5/15/14 — U.S. Tops Charitable Giving Rankings Despite Rich-Poor Divide
By Laura Kiesel
When it comes to being charitable, some countries’ citizens are much more generous than others, and views on inequality are a pretty dependable indicator of how generous.
A study published online in the Journal of Consumer Research in March found that people who live in countries that promote equality are more likely to donate money.
“I’ve done a lot of research on charitable donations … but my colleague (study co-author Yinglong Zhang) didn’t readily agree that what I thought would occur in the U.S. would be the same in China, so we thought there may be differences across culture,” says Karen Page Winterich, an assistant professor of marketing at Penn State University and co-author of the study.
Even though 28% of the world’s population donates money and more than 18% volunteers their time, charitable behavior varies widely across countries. For instance, only 10% of people in China and Russia donate money, compared with 60% of citizens in Australia and Canada. In India, only 10% of the population volunteers their time, while in the U.S. that figure is 40%.
But Winterich and Zhang weren’t interested only in statistical trends in giving, but in the underlying motivations behind donating or volunteering.
To do this, they took statistical trends in charitable giving by nation and compared them with existing surveys and research on cultures that gauged people’s “power distance belief” — that is, the levels in which people expect or accept inequality. They also conducted their own survey of citizens in the U.S. and India to assess how much time or money participants devoted to charity and under what circumstances.
“Given the extent to which equality is associated with charitable behavior, we thought it might play a role,” Winterich says. “Sure enough, it did.”
People living in countries where inequality was generally accepted and even expected tended not to be very charitable. What surprised Winterich was that this wasn’t due so much to those people believing their contributions or actions wouldn’t make a difference, but because they didn’t feel it was their responsibility to help others.
So how obligated do U.S. citizens feel to helping out others?
The United States actually fares extremely well when it comes to charitable giving, ranking No. 1 last year in the World Giving Index (up from No. 5 in 2012). This may be surprising, considering that income inequality has risen exponentially in the nation since the 1970s, with the Pew Research Center reporting at the end of last year it had hit its highest level since 1928. In fact, a 2013 OECD report found that the U.S. has the highest income inequality in the developed world, and a report out of Princeton in April revealed that when comparing U.S. policies to opinion polls, the nation tends to function more as an oligarchy than a democracy.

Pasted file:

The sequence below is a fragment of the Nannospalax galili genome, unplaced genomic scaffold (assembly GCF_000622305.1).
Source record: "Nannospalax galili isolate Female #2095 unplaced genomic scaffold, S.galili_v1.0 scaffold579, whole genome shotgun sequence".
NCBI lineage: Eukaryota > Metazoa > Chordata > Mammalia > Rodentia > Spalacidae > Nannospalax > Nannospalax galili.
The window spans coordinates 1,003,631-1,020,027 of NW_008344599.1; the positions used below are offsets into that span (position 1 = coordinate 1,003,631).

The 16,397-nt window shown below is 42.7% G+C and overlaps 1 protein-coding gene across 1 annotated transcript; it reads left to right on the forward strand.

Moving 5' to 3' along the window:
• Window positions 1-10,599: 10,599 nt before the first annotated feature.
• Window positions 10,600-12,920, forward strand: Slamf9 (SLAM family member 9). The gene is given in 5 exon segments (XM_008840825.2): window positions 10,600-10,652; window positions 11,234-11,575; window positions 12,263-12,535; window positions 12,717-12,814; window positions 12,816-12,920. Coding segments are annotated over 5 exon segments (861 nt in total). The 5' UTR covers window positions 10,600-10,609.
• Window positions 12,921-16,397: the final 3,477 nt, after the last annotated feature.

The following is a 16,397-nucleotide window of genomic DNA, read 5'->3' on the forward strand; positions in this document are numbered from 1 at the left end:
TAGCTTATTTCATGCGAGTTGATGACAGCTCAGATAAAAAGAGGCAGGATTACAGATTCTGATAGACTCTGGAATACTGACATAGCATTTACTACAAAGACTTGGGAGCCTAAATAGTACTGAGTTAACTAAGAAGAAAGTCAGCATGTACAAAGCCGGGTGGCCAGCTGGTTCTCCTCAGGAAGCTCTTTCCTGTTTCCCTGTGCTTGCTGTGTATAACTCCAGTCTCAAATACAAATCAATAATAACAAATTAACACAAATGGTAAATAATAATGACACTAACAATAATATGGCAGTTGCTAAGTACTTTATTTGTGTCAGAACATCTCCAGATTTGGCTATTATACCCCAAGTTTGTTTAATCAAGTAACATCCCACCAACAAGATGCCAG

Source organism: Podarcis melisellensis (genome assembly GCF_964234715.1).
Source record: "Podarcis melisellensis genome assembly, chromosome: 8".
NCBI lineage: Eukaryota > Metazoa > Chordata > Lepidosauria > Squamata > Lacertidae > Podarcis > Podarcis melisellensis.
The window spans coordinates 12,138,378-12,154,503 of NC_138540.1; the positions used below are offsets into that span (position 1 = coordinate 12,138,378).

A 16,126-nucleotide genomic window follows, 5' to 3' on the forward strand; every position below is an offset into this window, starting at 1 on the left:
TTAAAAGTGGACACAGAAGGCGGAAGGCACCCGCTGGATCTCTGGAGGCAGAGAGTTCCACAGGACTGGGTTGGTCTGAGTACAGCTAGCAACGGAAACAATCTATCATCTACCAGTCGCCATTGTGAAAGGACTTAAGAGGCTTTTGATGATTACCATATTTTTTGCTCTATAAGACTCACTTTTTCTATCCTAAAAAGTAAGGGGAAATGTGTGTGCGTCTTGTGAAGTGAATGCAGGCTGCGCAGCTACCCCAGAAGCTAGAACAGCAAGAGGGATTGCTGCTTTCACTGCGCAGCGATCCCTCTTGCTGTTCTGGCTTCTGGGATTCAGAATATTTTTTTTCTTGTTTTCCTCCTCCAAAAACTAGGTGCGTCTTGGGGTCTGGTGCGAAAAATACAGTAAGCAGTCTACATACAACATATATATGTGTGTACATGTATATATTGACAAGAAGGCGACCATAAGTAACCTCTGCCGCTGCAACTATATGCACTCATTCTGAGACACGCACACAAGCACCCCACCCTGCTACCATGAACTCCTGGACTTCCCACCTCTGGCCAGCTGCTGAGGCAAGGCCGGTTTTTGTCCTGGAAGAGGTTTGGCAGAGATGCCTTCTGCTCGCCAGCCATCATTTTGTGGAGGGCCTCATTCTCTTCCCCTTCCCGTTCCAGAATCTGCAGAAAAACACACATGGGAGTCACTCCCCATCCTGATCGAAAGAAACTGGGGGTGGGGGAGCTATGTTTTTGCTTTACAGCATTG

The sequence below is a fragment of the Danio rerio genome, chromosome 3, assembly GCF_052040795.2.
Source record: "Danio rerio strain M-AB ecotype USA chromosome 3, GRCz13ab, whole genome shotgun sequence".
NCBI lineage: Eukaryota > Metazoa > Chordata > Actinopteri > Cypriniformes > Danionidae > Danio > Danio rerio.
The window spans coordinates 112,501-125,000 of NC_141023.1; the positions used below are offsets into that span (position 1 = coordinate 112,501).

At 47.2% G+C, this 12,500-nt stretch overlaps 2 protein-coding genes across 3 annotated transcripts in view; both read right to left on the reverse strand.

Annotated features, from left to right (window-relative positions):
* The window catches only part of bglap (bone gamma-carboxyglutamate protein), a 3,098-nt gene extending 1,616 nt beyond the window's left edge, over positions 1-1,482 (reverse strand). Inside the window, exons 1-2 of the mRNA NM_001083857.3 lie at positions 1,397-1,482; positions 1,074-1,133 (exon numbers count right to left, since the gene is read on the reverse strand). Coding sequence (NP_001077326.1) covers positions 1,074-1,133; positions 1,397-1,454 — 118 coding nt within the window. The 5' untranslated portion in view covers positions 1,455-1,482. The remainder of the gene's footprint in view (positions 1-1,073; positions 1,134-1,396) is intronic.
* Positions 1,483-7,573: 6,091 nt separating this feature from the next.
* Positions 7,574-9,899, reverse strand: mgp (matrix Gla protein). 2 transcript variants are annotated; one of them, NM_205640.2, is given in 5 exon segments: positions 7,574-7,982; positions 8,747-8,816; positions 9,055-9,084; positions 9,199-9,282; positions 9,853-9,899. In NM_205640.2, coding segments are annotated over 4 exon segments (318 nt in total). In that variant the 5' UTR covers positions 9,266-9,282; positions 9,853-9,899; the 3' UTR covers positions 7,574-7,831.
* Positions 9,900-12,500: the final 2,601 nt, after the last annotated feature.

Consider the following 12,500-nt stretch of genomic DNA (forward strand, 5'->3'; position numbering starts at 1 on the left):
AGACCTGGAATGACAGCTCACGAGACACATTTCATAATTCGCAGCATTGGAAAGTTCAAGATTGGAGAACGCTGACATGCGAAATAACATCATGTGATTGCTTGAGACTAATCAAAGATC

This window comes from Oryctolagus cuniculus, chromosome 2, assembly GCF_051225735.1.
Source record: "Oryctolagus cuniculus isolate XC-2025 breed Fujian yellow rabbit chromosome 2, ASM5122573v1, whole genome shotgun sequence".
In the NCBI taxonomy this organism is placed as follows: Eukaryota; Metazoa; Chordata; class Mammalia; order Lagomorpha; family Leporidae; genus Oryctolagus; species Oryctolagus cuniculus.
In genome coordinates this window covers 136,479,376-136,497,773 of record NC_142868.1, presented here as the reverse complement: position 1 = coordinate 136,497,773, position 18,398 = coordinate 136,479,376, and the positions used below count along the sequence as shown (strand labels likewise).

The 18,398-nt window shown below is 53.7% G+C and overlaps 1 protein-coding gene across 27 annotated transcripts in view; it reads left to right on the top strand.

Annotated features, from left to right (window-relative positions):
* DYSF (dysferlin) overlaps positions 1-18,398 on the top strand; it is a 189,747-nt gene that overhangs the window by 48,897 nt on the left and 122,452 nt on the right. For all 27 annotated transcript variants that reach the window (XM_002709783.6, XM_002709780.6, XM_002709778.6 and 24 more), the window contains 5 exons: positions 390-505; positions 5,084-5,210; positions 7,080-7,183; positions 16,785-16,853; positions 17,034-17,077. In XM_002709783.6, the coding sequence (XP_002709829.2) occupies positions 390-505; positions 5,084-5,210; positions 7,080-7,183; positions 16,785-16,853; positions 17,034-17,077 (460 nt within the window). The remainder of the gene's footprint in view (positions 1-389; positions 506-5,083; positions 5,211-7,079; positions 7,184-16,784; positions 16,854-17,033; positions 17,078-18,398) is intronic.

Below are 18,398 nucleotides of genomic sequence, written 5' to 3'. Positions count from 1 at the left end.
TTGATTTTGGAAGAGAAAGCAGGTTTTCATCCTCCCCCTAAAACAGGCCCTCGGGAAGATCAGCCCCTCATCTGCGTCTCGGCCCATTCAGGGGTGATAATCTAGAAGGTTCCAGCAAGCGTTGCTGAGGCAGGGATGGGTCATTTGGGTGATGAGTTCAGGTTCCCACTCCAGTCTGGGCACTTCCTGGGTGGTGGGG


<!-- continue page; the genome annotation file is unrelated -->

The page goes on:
Yet Winterich believes it is not so much actual equality in a nation that dictates its charitable nature, but the perceptions of equality among its citizens.
“It’s not the actual difference in power or wealth that matters in this case, it’s simply the acceptance or expectation of equality,” Winterich says. “There are vast differences in income and wealth in the U.S., but the key is that the majority of people in the U.S. don’t tend to believe that inequality should exist. They believe it’s important to try to increase equality.”
This may explain why, according to a study in the Chronicle of Philanthropy in 2012, middle-class Americans donate a larger share of their discretionary income to charities than the wealthy. Households that earn $50,000 to $75,000 give an average of 7.6 % of their discretionary income to charity, compared with 4.2% for people who make more than $100,000. And according to some studies, low-income earners actually donate the highest percentage of any demographic, with a Social Capital Community Benchmark Survey saying that people at the lower end of the income scale donate nearly 30% more of their income than others.
“Basically, those with the lowest income probably feel greater responsibility to aid others, in addition to feeling greater empathy for those in need since they themselves have likely experienced it, which increases the percentage of income donated,” Winterich says.
Ultimately, Winterich and Zhang’s survey indicated that regardless of power distance beliefs in a given culture, people were still willing to donate in certain situations — namely, to help people suffering due to something beyond their control, such as natural disaster, or in those instances when the people in need are someone with whom they have a relationship.
“It’s not always the case that individuals in societies with inequality are less charitable,” the study concludes. “Rather, there are some conditions in which people feel less responsibility to offer aid due to the acceptance of inequality and are therefore less likely to engage in charitable behavior.”